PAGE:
[Grok-dev] Re: layers and skins
faassen at startifact.com
Fri Apr 20 07:17:13 EDT 2007
Maurits van Rees wrote:
> Martijn Faassen, on 2007-04-19:
>> I don't think CMF developers are very important in this discussion. CMF
>> developers may or may not pick up Grok, and if they do, they need to
>> learn new concepts all over the map, from views to skins.
> As a Plone add-on developer I may not be very important, but I will
> share a story anyway. ;-)
I didn't mean to imply you're not important. I just meant to say that we
shouldn't be too worried about breaking the assumptions of a CMF
developer (or a PHP developer or a TurboGears developer) because Grok
doesn't aim to follow the design patterns of these systems very much.
Then again, we *should* be worried about going against the assumptions
of *all* developers that approach us.
And you as a grok user giving us valuable feedback are naturally
important to us!
> It may serve as a data point of how
> confusing the word 'skin' can be.
> The summary is: if you say 'skin' I have no idea whether you mean a
> low level layer or a high level theme. So I am against the word
I'll try to describe what I see in these concepts to see whether it gets
A skin is a user-visible concept. A layer is a programmatic concept.
A layer is simply a way to group views together. Layers in Zope 3 offer
advanced ways of grouping including groups inheriting from each other,
etc, as layers are interfaces. Layers by themselves don't do anything -
they need a skin to make them work.
A skin is a perspective on the underlying information. An application
can have one perspective, or more than one.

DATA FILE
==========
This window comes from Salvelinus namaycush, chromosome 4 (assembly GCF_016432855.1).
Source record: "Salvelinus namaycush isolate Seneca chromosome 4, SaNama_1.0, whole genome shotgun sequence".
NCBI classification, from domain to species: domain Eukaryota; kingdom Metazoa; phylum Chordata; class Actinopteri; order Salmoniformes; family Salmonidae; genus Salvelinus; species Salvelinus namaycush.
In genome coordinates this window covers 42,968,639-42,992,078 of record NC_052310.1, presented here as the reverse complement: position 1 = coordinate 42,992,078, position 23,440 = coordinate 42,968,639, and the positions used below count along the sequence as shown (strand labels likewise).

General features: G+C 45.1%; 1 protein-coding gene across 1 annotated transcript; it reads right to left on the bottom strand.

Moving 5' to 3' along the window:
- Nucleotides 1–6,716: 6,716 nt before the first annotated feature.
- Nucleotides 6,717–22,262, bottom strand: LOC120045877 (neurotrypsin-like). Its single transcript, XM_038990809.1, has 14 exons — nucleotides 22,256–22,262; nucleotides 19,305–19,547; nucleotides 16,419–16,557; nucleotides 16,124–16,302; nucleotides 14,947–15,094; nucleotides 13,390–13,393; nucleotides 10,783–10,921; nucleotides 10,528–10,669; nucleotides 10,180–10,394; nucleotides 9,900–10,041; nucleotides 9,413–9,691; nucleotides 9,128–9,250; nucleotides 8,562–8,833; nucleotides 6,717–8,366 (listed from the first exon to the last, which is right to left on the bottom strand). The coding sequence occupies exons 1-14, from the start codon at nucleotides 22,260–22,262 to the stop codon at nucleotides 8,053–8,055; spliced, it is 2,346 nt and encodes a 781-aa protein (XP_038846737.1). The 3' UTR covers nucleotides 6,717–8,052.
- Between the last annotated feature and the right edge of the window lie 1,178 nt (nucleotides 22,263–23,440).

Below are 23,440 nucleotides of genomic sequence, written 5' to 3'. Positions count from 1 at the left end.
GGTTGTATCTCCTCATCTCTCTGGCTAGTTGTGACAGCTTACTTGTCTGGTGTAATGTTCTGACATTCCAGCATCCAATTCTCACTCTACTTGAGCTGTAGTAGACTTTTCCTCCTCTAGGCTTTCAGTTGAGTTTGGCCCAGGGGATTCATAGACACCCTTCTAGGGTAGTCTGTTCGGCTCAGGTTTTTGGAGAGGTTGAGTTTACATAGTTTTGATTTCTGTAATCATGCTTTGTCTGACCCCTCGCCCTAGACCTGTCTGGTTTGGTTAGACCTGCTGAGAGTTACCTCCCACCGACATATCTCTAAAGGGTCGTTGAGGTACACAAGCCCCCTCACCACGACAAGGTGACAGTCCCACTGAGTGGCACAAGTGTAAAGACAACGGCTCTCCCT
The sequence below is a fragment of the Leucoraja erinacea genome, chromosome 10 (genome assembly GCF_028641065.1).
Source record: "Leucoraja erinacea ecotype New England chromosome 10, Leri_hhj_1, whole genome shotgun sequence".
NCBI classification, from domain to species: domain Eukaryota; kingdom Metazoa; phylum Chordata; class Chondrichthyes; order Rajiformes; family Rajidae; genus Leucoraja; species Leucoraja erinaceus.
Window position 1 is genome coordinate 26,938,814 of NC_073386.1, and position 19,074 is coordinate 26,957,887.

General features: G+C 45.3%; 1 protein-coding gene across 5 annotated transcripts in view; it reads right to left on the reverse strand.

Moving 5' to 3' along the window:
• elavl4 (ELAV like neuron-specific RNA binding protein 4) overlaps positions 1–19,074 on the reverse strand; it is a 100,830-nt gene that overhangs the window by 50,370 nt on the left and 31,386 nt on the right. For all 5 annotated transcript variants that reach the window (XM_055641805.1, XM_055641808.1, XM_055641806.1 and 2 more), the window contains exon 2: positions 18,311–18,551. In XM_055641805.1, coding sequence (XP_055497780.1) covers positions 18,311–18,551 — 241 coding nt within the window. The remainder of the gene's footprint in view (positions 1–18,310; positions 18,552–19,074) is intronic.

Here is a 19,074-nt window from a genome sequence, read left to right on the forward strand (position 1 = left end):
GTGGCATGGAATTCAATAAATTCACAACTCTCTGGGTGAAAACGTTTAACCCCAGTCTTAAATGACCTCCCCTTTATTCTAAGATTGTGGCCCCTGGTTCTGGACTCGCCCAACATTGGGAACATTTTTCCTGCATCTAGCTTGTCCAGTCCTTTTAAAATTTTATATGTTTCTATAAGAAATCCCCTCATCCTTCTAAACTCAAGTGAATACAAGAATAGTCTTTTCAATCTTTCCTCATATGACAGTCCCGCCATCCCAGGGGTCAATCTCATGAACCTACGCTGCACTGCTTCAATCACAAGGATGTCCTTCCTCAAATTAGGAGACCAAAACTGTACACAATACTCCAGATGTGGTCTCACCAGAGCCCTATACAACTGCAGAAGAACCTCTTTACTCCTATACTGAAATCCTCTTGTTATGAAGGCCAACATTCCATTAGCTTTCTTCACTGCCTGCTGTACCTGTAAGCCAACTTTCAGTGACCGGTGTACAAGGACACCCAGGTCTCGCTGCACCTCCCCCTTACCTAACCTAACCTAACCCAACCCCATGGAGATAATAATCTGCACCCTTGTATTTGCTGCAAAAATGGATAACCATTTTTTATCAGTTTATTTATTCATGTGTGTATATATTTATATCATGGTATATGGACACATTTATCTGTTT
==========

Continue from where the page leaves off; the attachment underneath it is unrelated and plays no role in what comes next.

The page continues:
If there are more than one perspective, the user is aware of these
perspectives in some way. The user can for instance know they can go to
the admin user interface of an application, or the edit user interface
of a CMS, in addition to the public user interface. The name of the skin
may be visible in the URL. Skins may be listed in some menu somewhere
that the user can select.
A skin consists of naming information, potential menu information and
post-processing information, and a layer. All views in that layer are
going to be in that skin.
> But whatever is decided, good documentation helps here. And
> at least it helps when a clear distinction is made and documentation,
> python code and templates all use the terms correctly and
I think one of the things that distinguishes Zope 3's approach to layers
and skins compared to CMF is that Zope 3's layers do less. They are just
a grouping concept and there is no reason to place them in special
directories. They can be used for overriding UI behavior, but the CMF
positively invites you to make copies of templates and scripts to do so,
and Zope 3 does not. Zope 3 layers can form independent hierarchies,
while CMF layers, as far as I understand, are stacked on top of each
other in one giant stack.
If you write a Grok application that is intended to be reused as part of
a larger work, you should place their views in a layer unique that
application. You could also place it in a skin. When this application is
used stand-alone, this skin could be used.
The writer of the larger work could then include this layer as part of
his own layer by inheritance, and then use that new layer as a skin. The
skin of the smaller work can then be ignored entirely.
> Anyway, if Grok uses the term 'skin', please be very consistent in all
Good point. I understand Philipp's point about confusing people with the
word 'skin' a bit better now that I've read your post. Unfortunately so
far the alternative word 'theme' doesn't work for me.
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